Grade: all

#423. Twist a Freedom Bracelet

Social Studies, level: all
Posted Wed Sep 2 17:18:23 PDT 2009 by Marilyn J. Brackney (Marilyn J. Brackney).
Twist a Freedom Bracelet
The Imagination Factory, Columbus, Indiana USA
Materials Required: Yarn, scissors, ruler
Activity Time: 30 mins - 1 hour
Concepts Taught: Color symbolism of the American flag and remembering those who died on 9-11.

Twist a Freedom Bracelet

This fiber art activity was created to honor those who died on September 11, 2001 in New York City, Washington, D.C., and Pennsylvania. Students can make several bracelets, share them with others, and wear them as symbols of peace, unity, and freedom.

No matter where you live, it's a common practice to "show your colors" in support of your country. We'll learn a simple way to work with yarn using the red, white, and blue of the United States, but you can adapt this idea to suit your school, state, province, or country.

Color Symbolism

When the design for the American flag or The Stars and Stripes was adopted in 1777, the colors didn't have specific meanings. However, in 1782 the United States Great Seal was created to symbolize the Founding Fathers' beliefs and to stand for our new government.

Each color has special importance. White stands for purity and innocence, red symbolizes hardiness and valor, and blue stands for vigilance, perseverance, and justice. We can twist the three colors together to make a rope-style bracelet.

You Will Need:

Red, white, and blue yarn

How to:

First measure the child's wrist and add an extra three or four inches to allow for tying the bracelet. Using red, white, and blue yarn, cut three strands that are at least two times the number of this measurement. For example, if the child's wrist and tying allowance measure 7 inches, you'll need three pieces of yarn that are each 14 inches in length.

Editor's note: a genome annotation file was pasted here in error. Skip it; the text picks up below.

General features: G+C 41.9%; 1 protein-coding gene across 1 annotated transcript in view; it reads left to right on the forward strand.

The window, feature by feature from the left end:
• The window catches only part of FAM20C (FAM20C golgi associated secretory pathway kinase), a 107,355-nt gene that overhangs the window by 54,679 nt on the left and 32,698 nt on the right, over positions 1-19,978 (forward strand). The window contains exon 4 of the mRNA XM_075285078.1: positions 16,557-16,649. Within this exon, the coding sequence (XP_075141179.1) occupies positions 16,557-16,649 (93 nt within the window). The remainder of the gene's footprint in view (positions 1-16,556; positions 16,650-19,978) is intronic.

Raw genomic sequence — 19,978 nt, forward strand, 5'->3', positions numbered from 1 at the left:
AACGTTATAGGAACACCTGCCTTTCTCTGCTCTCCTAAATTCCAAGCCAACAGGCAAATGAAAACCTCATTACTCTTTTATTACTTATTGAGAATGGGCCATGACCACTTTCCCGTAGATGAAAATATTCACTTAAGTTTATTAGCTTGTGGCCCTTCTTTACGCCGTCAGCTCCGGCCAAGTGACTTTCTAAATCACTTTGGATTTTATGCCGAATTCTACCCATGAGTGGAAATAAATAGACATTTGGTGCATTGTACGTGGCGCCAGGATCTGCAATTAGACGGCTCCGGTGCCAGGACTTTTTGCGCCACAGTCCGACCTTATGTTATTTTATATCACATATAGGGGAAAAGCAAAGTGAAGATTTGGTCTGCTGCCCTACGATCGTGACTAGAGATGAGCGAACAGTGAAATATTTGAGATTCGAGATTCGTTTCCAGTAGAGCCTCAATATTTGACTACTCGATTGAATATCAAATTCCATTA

It takes two people to make the rope. Match the ends of the three pieces of yarn, and give one end of the strands to one child, and the other end to his partner. Ask the children to face each other and stand apart so that the yarn is pulled straight between them.

Using both hands, each child turns the three strands, with one turning them one way while his partner turns in the opposite direction. When the yarn has been tightly twisted, ask the children to stop. At this point it's very important that they hold on tightly to the yarn.

Now an adult should grasp it in the middle. Take one end of the twisted strands from one child, keeping the rope very straight. At the same time, keep the rope straight between the adult and the other child. Ask the partner to hold his end straight up over his head. Hand your end to the child and let go of the center.

The six strands will twist together to make the finished rope. Tie an overhand knot in the loose strands, and cut the other end of the rope. Try the bracelet on the child, and remove extra yarn, if necessary. To finish the bracelet, tie an overhand knot in the other loose strands.

For a 9-11 discussion, which is suitable for younger children, and/or for directions for making another type of bracelet, visit Weave a Freedom Bracelet. Please note: Older students may prefer using embroidery thread instead of yarn. For more 9-11 resources, visit Teaching 9-11 at Dickinson College.

2001 MJB